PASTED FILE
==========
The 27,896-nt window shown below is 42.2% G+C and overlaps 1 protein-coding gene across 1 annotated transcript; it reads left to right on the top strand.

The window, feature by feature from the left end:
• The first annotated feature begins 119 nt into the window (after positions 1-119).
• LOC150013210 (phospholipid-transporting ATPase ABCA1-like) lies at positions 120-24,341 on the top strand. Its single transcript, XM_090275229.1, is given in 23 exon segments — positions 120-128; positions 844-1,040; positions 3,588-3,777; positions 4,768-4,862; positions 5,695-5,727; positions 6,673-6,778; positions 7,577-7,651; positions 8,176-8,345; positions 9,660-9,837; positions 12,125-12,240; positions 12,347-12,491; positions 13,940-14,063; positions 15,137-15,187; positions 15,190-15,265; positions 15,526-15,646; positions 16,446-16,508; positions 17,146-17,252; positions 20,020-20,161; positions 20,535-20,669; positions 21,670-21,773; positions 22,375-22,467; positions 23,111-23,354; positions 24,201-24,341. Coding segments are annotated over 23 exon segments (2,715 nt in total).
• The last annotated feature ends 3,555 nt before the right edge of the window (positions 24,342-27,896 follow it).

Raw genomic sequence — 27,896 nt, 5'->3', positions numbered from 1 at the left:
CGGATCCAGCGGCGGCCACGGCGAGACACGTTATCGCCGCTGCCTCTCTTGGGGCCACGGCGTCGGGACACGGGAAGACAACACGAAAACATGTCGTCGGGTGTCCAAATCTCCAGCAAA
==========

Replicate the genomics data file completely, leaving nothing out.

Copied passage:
The 27,896-nt window shown below is 42.2% G+C and overlaps 1 protein-coding gene across 1 annotated transcript; it reads left to right on the top strand.

The window, feature by feature from the left end:
• The first annotated feature begins 119 nt into the window (after positions 1-119).
• LOC150013210 (phospholipid-transporting ATPase ABCA1-like) lies at positions 120-24,341 on the top strand. Its single transcript, XM_090275229.1, is given in 23 exon segments — positions 120-128; positions 844-1,040; positions 3,588-3,777; positions 4,768-4,862; positions 5,695-5,727; positions 6,673-6,778; positions 7,577-7,651; positions 8,176-8,345; positions 9,660-9,837; positions 12,125-12,240; positions 12,347-12,491; positions 13,940-14,063; positions 15,137-15,187; positions 15,190-15,265; positions 15,526-15,646; positions 16,446-16,508; positions 17,146-17,252; positions 20,020-20,161; positions 20,535-20,669; positions 21,670-21,773; positions 22,375-22,467; positions 23,111-23,354; positions 24,201-24,341. Coding segments are annotated over 23 exon segments (2,715 nt in total).
• The last annotated feature ends 3,555 nt before the right edge of the window (positions 24,342-27,896 follow it).

Raw genomic sequence — 27,896 nt, 5'->3', positions numbered from 1 at the left:
CGGATCCAGCGGCGGCCACGGCGAGACACGTTATCGCCGCTGCCTCTCTTGGGGCCACGGCGTCGGGACACGGGAAGACAACACGAAAACATGTCGTCGGGTGTCCAAATCTCCAGCAAA